MRI-targeted or standard biopsy for prostate-cancer diagnosis

Research output: Contribution to journalArticlepeer-review

Authors

  • PRECISION Study Group Collaborators

Colleges, School and Institutes

Abstract

Background: The use of multiparametric MRI ± targeted biopsy (MRI±TB) is an alternative to standard transrectal ultrasound guided (TRUS) biopsy for prostate cancer detection in biopsy-naïve men with raised prostate specific antigen (PSA). However, comparative evidence is lacking.

Methods: PRECISION was a randomized, multicenter, non-inferiority trial, allocating 500 biopsy-naïve men with clinical suspicion of prostate cancer to MRI±TB or standard TRUS biopsy. Men randomized to MRI±TB had targeted biopsy (without standard biopsy cores) if the MRI was suspicious (PIRADSv2 score ≥3). Men with a non-suspicious MRI were not offered biopsy. Standard biopsy was a 10-12 core TRUS biopsy. The primary outcome was the proportion of men diagnosed with clinically significant cancer (Gleason grade ≥3+4). Planned secondary outcomes included the proportion of men diagnosed with clinically insignificant cancer (Gleason grade 3+3).

Results: Of the 252 men allocated to MRI±TB, 71 (28%) had a non-suspicious MRI and did not undergo biopsy. Clinically significant cancer was detected in 95 (38%) of 252 men in the MRI±TB arm compared to 64 (26%) of 248 men randomized to TRUS biopsy (adjusted difference, 11.7% [95% CI 3.6 to 19.8], P=0.005). MRI±TB was non-inferior to TRUS biopsy and the 95% CI indicated superiority of MRI±TB over TRUS biopsy. MRI±TB also diagnosed fewer men with insignificant cancer than TRUS biopsy (adjusted difference, -13.1% [95% CI -19.3 to -6.8, P<0.001]).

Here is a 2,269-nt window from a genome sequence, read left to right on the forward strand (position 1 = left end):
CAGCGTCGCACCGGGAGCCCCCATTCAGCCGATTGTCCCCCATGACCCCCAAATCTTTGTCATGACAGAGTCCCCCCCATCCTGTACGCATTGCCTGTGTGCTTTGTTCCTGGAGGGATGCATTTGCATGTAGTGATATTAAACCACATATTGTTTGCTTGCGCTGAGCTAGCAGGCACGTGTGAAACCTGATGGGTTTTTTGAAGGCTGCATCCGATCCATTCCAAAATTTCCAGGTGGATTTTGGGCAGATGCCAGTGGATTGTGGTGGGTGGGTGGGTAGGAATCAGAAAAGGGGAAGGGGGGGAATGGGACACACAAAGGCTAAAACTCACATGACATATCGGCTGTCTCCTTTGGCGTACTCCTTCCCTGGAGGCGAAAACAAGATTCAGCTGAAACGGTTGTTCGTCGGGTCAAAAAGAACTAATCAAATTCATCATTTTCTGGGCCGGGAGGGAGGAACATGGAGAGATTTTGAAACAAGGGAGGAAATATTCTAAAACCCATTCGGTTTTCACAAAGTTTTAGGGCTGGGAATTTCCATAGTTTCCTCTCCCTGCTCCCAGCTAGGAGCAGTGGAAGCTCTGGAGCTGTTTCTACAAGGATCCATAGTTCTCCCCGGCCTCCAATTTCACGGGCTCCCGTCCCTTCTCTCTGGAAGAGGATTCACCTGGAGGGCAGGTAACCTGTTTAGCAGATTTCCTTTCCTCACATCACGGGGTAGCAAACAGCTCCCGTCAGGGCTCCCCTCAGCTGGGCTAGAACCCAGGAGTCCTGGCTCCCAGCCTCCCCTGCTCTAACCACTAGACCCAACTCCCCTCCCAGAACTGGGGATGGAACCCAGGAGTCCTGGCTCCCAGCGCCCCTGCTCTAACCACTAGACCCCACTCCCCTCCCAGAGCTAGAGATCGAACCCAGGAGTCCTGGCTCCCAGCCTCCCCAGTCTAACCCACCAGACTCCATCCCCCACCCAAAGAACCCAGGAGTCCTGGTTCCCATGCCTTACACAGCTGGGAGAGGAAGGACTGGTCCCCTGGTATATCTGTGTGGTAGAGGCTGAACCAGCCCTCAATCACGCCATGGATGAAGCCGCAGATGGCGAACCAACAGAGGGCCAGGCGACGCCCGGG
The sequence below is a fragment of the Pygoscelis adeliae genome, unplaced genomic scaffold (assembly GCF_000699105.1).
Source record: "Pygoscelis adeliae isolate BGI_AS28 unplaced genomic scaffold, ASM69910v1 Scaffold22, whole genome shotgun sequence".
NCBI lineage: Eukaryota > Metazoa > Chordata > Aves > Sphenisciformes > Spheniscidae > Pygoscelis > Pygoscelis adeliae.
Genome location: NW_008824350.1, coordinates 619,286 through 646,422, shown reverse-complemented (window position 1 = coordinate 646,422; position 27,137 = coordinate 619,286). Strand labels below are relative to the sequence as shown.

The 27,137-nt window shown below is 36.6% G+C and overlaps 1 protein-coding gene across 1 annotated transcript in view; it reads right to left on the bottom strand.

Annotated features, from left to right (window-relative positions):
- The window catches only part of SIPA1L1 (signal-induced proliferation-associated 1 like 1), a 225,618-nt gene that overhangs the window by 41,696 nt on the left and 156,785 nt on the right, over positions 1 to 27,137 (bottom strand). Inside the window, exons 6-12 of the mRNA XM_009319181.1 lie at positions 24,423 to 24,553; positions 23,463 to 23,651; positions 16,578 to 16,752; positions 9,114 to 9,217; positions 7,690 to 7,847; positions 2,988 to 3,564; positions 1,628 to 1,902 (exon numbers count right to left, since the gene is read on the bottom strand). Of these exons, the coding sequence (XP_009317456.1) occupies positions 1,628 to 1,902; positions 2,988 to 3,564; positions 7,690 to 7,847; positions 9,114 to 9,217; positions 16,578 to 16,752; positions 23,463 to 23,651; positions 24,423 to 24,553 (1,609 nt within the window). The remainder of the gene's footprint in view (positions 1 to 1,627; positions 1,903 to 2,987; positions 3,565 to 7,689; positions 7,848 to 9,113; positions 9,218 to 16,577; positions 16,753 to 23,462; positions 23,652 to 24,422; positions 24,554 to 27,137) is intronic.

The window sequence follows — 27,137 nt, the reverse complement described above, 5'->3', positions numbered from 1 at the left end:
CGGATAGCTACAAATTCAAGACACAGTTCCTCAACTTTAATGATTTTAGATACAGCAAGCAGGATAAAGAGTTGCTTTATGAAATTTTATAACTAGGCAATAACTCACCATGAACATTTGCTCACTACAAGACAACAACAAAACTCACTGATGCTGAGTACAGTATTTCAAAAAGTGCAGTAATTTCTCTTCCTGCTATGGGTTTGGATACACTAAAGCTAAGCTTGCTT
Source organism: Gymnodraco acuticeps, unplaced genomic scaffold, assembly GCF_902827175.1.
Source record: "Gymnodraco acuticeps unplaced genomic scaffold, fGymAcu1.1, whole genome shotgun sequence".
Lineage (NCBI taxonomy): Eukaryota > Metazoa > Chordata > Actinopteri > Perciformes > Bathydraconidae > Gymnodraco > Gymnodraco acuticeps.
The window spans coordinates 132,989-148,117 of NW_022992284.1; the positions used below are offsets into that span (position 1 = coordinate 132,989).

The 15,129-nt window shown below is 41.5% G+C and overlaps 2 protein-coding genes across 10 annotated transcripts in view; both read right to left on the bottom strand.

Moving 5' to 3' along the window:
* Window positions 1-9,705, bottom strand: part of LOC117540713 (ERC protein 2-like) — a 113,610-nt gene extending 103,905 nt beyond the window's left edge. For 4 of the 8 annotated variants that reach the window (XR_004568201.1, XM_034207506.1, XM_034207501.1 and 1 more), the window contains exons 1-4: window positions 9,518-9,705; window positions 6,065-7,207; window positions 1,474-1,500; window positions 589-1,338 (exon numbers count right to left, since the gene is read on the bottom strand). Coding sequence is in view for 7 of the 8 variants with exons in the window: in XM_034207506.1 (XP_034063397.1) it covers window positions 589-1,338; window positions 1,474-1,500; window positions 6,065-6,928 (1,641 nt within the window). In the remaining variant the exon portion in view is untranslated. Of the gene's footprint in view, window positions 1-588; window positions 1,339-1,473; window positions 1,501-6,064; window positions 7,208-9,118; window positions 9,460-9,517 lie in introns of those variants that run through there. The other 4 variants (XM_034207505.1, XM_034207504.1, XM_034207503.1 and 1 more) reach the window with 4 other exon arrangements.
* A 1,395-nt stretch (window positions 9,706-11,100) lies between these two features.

Conclusions: Pre-biopsy MRI risk assessment and MRI-targeted biopsy is superior to TRUS biopsy in biopsy-naïve men at clinical risk of prostate cancer.(Funded by the National Institute for Health Research (NIHR) and the European Association of Urology Research Foundation; Trial registration number: NCT02380027)

Details

Original languageEnglish
Pages (from-to)1767-1777
Number of pages11
JournalThe New England Journal of Medicine
Volume378
Issue number19
Early online date19 Mar 2018
Publication statusPublished - 10 May 2018